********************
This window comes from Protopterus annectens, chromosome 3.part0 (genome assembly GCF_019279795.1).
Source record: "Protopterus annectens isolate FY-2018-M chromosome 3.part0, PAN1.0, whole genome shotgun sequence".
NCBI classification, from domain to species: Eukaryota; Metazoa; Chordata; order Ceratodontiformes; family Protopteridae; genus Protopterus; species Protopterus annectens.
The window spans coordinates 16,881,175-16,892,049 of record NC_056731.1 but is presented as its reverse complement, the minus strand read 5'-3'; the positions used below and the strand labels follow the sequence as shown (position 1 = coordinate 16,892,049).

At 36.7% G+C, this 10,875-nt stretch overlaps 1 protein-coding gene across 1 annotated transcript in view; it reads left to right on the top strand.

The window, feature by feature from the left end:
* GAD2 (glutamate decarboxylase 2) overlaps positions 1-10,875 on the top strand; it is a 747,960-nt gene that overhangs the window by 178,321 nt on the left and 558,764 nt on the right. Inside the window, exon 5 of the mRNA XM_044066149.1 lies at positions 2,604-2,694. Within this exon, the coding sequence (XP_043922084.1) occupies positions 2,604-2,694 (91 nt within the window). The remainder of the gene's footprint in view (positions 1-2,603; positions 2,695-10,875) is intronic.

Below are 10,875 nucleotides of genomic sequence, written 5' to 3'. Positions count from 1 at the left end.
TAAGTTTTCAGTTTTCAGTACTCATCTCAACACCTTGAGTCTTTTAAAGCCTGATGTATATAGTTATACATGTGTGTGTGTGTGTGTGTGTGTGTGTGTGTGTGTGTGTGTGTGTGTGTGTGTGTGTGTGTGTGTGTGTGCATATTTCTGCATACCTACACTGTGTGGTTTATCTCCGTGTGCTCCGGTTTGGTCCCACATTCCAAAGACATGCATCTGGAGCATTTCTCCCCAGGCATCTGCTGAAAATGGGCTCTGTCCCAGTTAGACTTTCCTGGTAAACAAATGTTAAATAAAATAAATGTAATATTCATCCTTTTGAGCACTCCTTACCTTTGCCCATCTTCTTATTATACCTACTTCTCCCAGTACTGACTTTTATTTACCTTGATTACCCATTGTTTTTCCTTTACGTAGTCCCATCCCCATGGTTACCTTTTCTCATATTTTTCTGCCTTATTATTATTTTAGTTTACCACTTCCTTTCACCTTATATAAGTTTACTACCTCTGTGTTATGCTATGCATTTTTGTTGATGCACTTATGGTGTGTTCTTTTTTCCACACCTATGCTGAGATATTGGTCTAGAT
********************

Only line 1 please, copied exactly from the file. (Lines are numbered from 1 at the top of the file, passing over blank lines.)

This window comes from Protopterus annectens, chromosome 3.part0 (genome assembly GCF_019279795.1).